CORRECTION 5:17 p.m.: Bivins was CFO, not CEO

A federal district judge heard arguments on the pleadings Monday in the case of Bivins v. Franklin et al., the suit that former Clayton County Chief Financial Officer Ramona Bivins filed against Commissioners Felicia Franklin, Alieka Anderson, and Gail Hambrick after she was summarily terminated last year.

At the time, Anderson read a prepared statement alleging the county’s longstanding contract with Bivins was ultra vires—meaning that the Board of Commissioners had not created a Chief Financial Officer position—and the BOC voted 3-2 to terminate her current contract and not to renew her new contract, but refused to state why. Bivins had served as Clayton County CFO for over nine years and won awards for her financial reporting.

As CFO, Bivins had intimate knowledge of where every penny of the county budget was being spent, and several sources have told The Clayton Crescent that was why she had been targeted for removal. Bivins and Franklin had disagreed over travel funding requests that Franklin had put in, to the point where Franklin filed a report with Jonesboro Police, alleging that Bivins had “pointed her fingers in my face,” an allegation Franklin also made to The Clayton Crescent when she urged we pull security video from BOC headquarters. Neither The Clayton Crescent nor the investigating officer at JPD saw Bivins pointing fingers in Franklin’s face in the video. Franklin later repaid travel allowances she had gotten from the county.

In separate actions, Franklin has a hearing pending before the State Ethics Board amid allegations she spent campaign funds on personal expenses, as well as liens for four years’ worth of back state taxes that she owes the Georgia Department of Revenue. In 2020, when she filed her declaration of intent to run for reelection in District 3, Franklin signed an affidavit that she did not owe the State of Georgia any money, under penalty of false statement, a felony. Franklin has not returned multiple requests for comment on the matter.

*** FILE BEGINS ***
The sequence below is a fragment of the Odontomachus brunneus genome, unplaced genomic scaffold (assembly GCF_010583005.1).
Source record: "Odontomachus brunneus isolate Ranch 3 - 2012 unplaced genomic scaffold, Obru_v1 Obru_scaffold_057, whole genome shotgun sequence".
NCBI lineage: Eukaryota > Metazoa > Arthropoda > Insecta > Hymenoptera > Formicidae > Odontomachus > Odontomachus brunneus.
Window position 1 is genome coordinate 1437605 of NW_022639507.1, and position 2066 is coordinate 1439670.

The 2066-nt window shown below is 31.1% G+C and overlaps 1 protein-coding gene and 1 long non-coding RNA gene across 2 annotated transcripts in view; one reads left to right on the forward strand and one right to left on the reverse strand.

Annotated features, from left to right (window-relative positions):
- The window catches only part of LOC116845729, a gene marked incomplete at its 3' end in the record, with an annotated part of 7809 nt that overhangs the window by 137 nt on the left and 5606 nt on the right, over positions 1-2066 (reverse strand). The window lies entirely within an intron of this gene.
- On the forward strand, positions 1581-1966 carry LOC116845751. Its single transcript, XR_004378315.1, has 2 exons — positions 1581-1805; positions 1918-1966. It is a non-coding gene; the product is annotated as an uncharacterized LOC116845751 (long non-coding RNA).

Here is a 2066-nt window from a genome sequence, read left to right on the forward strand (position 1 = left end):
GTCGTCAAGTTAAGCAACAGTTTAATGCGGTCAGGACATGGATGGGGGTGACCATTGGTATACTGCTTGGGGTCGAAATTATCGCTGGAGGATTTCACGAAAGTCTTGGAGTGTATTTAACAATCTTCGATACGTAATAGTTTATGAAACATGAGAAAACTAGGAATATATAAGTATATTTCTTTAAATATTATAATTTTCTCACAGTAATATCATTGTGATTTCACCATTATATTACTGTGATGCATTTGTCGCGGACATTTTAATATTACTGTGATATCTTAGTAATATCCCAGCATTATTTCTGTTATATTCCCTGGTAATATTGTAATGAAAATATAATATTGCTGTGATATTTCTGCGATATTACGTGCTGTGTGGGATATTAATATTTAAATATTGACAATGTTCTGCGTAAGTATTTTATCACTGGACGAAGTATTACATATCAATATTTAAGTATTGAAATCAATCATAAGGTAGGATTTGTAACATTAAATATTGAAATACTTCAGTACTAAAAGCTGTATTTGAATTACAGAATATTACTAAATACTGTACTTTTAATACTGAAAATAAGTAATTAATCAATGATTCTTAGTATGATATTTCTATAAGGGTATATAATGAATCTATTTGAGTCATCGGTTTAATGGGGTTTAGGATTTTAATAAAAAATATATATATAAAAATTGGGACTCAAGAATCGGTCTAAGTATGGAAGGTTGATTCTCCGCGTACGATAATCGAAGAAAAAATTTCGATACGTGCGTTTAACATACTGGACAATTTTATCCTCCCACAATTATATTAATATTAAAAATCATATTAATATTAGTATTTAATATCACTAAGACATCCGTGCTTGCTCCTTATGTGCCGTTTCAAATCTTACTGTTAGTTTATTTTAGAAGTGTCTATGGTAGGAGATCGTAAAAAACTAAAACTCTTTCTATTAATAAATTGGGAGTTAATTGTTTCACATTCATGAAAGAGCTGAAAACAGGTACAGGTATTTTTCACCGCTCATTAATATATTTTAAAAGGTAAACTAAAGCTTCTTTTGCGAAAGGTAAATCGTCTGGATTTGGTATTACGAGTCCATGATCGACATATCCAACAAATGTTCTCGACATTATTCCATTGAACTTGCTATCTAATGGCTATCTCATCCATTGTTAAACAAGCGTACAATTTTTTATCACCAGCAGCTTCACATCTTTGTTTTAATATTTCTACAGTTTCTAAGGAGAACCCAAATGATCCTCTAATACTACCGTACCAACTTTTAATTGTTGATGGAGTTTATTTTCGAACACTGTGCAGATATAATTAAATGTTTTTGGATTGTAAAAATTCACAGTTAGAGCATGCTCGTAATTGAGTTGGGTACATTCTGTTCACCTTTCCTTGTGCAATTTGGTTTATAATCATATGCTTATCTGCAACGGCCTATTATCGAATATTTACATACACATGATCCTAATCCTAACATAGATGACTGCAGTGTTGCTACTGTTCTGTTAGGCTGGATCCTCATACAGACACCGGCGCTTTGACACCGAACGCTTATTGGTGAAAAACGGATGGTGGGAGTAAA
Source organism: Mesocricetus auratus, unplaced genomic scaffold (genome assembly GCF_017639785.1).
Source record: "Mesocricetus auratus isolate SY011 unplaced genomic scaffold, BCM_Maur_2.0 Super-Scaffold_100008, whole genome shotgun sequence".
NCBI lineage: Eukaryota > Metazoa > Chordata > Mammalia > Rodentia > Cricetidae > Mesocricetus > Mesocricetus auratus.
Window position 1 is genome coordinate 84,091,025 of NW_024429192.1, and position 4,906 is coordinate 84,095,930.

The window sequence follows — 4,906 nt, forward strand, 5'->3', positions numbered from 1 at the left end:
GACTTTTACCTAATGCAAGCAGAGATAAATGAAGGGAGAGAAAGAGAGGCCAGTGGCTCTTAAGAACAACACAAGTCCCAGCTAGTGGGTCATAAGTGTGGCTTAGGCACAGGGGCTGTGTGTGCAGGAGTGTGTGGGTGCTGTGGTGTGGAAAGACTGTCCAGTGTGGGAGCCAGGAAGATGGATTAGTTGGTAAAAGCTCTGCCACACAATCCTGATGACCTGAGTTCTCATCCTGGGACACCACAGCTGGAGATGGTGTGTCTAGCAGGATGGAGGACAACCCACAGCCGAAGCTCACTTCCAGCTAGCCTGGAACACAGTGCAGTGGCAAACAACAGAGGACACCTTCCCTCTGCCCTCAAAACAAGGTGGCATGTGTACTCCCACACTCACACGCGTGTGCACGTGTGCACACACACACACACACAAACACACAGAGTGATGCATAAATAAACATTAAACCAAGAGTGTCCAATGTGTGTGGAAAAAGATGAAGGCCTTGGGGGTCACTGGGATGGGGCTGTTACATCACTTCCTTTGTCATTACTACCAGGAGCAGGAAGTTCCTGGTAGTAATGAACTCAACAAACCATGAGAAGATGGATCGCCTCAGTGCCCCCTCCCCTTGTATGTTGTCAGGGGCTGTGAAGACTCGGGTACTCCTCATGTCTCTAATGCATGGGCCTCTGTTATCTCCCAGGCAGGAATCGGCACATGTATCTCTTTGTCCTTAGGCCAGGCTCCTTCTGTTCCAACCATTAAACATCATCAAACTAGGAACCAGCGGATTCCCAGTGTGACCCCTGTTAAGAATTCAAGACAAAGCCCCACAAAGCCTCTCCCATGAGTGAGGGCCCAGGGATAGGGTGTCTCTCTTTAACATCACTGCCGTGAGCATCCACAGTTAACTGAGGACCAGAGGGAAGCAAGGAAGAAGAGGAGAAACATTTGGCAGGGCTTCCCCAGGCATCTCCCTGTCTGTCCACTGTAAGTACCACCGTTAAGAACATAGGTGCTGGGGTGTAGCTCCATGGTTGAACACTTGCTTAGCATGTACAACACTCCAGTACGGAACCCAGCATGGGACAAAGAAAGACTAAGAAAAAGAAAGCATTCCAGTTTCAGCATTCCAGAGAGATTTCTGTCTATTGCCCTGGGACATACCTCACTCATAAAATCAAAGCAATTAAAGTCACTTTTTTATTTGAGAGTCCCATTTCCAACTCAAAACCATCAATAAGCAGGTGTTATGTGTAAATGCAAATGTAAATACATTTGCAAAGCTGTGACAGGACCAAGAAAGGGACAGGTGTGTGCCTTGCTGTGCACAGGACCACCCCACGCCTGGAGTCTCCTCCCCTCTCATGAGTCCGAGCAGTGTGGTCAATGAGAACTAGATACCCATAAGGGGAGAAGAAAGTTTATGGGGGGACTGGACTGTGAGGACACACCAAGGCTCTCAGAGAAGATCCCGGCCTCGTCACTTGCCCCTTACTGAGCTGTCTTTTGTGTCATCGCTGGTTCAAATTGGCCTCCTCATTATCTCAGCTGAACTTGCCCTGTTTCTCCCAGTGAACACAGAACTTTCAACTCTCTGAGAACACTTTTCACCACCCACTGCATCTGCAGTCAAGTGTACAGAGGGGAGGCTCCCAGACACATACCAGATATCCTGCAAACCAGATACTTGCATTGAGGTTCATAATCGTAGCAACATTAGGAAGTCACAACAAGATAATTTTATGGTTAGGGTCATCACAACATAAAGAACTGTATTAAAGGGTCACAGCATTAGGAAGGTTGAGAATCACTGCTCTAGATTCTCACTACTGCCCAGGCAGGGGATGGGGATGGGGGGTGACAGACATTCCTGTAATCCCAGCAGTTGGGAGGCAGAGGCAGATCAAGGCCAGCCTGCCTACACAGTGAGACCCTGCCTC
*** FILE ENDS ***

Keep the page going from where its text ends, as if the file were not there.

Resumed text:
Bivins alleges her contract and pending renewal were cancelled because her husband had campaigned against a BOC District 4 candidate, Janice Scott, for whom Anderson, Franklin, and former sheriff Victor Hill had campaigned. Had Scott won in District 4 against Commissioner DeMont Davis, the Hill-aligned politicians would have had an ironclad 4-1 lock on the Board of Commissioners.

Bivins’ attorneys have argued that her right to association was violated and allege the commissioners terminated Bivins’ contract due to her husband’s political activity. Bivins had not had any disciplinary or performance issues while serving as COO, but came under fire when commissioners learned the county had been paying for her to attend a Ph.D. program at Vanderbilt University. Bivins’ contract contained a clause under which the county would provide continuing education. In an interview with The Clayton Crescent last year, Chairman Jeff Turner, who approved Bivins’ tuition payments, said he had had no issue with Bivins going to Vanderbilt because whatever education she got ultimately would benefit the county.

Chief Operating Officer Detrick Stanford, who has a similar clause in his contract, also was enrolled in graduate studies at the University of Georgia at the time. When he offered to repay his tuition costs to the county, court filings allege, Anderson told him he did not have to because “we are only going after Ramona.”

During Monday’s hearing, Hambrick’s attorney, Kirsten Daughdril, presented a motion to dismiss, while Anderson’s and Franklin’s attorneys, Randall Farmer and Kenneth Jarrard respectively, asked for a judgment on the pleadings. Bivins’ attorneys, Edward Buckley and Jay Pontrelli, presented a response, followed by rebuttals on behalf of both Franklin and Hambrick:

Hambrick Motion to Dismiss

Anderson Motion for Judgment on Pleadings

Franklin Motion for Judgment on Pleadings

U.S. Northern District of Georgia Magistrate Judge William M. Ray II decided to defer a ruling on whether the contract was ultra vires but “will issue a ruling to allow the constitutional claims to continue.”

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